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Jean Sibelius

Sibelius: 3 Pieces for Violin and Piano, Op. 116

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Breitkopf & Härtel  |  SKU: EB9341  |  Barcode: 9790004188057
  • Composer: Jean Sibelius
  • Instrumentation: Piano, Violin
  • Work: 3 Pieces (Scène de Danse, Danse caractéristique, Rondeau romantique), Op. 116
  • ISMN: 9790004188057
  • Size: 9.1 x 12.0 inches
  • Pages: 24
  • Urtext / Critical Edition

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Description

The violin was Sibelius's instrument, and the virtuoso aspect is eminent in Drei Stücke, Op. 116 as well as in his entire oeuvre for violin and piano. Apart from that, Op. 116 provides a glimpse into the last active phase of Sibelius's career as a composer.

Sibelius completed Three Pieces for Violin and Piano, Op. 116 ( Scène de Danse , Danse caractéristique , Rondeau romantique ) in the spring of 1929. The impetus for composing them probably came from the New York publisher Carl Fischer. Fischer rejected the pieces, however, due to "the extremely unfortunate constellation in the music publishing field in the United States." Apparently, he didn't believe in their success, because they were too demanding. Sibelius turned to Breitkopf & Härtel, who gladly accepted Drei Stücke. The musical sources indicate that Sibelius had second thoughts on some details, and he made emendations to the pieces before their publication in December 1930. At the end of the 1920s, Sibelius was working on his Eighth Symphony, which was left unfinished. Thus, Three Pieces remained his last opus-numbered compositions.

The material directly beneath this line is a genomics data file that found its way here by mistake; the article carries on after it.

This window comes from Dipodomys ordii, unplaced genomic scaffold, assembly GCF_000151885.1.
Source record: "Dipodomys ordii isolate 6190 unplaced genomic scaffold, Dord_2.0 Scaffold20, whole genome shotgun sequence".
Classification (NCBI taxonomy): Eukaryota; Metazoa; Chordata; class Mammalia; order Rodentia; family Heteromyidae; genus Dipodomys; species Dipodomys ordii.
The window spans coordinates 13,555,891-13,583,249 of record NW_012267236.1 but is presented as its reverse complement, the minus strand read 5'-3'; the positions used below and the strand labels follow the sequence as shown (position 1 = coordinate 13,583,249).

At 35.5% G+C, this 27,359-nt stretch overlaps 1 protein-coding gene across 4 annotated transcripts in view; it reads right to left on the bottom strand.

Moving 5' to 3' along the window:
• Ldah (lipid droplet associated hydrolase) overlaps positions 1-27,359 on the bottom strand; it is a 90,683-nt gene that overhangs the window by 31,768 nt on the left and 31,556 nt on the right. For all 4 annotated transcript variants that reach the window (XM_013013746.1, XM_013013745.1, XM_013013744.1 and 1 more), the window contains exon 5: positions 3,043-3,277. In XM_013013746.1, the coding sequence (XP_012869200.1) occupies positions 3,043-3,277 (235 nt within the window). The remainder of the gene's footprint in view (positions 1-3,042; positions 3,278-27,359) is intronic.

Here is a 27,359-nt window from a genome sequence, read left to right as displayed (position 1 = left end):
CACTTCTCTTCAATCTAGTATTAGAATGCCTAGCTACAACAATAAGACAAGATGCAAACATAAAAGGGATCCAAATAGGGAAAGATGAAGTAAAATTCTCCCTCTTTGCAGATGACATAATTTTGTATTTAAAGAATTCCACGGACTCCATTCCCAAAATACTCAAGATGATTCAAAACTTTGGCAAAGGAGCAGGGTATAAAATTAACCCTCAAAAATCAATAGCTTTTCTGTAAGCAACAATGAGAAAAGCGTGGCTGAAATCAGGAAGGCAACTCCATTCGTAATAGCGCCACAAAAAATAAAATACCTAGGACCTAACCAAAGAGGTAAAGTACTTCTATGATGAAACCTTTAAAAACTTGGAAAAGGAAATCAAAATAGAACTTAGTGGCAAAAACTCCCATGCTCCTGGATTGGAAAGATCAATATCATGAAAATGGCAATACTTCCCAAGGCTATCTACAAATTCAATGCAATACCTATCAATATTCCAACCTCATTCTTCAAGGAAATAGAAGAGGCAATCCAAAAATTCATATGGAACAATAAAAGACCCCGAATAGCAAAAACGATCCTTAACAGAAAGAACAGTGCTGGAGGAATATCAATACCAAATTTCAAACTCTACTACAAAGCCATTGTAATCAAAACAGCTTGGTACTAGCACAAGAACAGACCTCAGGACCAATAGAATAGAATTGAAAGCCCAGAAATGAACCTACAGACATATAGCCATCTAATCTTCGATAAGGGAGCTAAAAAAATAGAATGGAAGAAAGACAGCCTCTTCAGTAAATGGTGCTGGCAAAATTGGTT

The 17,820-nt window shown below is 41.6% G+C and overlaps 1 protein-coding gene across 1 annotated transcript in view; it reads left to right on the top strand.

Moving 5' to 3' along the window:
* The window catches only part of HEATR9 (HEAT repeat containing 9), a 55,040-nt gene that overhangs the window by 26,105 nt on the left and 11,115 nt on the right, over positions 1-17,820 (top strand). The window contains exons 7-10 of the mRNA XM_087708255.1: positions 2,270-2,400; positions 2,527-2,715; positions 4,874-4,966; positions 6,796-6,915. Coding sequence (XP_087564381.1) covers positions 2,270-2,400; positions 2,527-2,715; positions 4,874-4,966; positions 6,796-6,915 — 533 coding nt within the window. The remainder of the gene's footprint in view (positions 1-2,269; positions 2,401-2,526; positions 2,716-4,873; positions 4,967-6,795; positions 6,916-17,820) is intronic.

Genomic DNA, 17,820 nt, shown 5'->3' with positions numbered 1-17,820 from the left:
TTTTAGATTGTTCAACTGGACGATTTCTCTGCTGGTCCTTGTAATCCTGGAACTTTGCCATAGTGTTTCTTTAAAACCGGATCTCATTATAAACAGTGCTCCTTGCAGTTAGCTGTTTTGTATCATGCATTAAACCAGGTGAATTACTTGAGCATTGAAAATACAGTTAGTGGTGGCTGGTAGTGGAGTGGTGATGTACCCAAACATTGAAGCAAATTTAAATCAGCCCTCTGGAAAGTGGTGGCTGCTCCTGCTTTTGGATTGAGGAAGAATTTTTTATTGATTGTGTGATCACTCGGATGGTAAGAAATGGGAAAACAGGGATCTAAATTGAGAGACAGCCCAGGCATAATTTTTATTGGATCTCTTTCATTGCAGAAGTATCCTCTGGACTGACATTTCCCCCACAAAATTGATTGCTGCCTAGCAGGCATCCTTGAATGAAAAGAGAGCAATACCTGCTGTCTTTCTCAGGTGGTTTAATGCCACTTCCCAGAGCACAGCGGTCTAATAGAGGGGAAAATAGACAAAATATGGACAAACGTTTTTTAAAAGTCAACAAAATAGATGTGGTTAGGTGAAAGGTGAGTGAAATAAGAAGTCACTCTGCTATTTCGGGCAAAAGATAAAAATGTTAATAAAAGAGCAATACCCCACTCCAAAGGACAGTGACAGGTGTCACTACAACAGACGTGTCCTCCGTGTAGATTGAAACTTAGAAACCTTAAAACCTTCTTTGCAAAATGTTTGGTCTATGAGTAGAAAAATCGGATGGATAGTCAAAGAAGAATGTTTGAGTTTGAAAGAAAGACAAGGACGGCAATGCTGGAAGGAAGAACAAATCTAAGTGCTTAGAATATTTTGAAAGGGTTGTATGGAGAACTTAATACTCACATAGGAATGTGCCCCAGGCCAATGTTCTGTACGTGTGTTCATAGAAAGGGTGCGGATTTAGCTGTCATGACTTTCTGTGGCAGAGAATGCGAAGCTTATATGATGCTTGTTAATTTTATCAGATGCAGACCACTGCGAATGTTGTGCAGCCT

Breitkopf & Härtel

Sibelius: 3 Pieces for Violin and Piano, Op. 116

From $23.95

Listen on Soundcloud

Description

The violin was Sibelius's instrument, and the virtuoso aspect is eminent in Drei Stücke, Op. 116 as well as in his entire oeuvre for violin and piano. Apart from that, Op. 116 provides a glimpse into the last active phase of Sibelius's career as a composer.

Sibelius completed Three Pieces for Violin and Piano, Op. 116 ( Scène de Danse , Danse caractéristique , Rondeau romantique ) in the spring of 1929. The impetus for composing them probably came from the New York publisher Carl Fischer. Fischer rejected the pieces, however, due to "the extremely unfortunate constellation in the music publishing field in the United States." Apparently, he didn't believe in their success, because they were too demanding. Sibelius turned to Breitkopf & Härtel, who gladly accepted Drei Stücke. The musical sources indicate that Sibelius had second thoughts on some details, and he made emendations to the pieces before their publication in December 1930. At the end of the 1920s, Sibelius was working on his Eighth Symphony, which was left unfinished. Thus, Three Pieces remained his last opus-numbered compositions.

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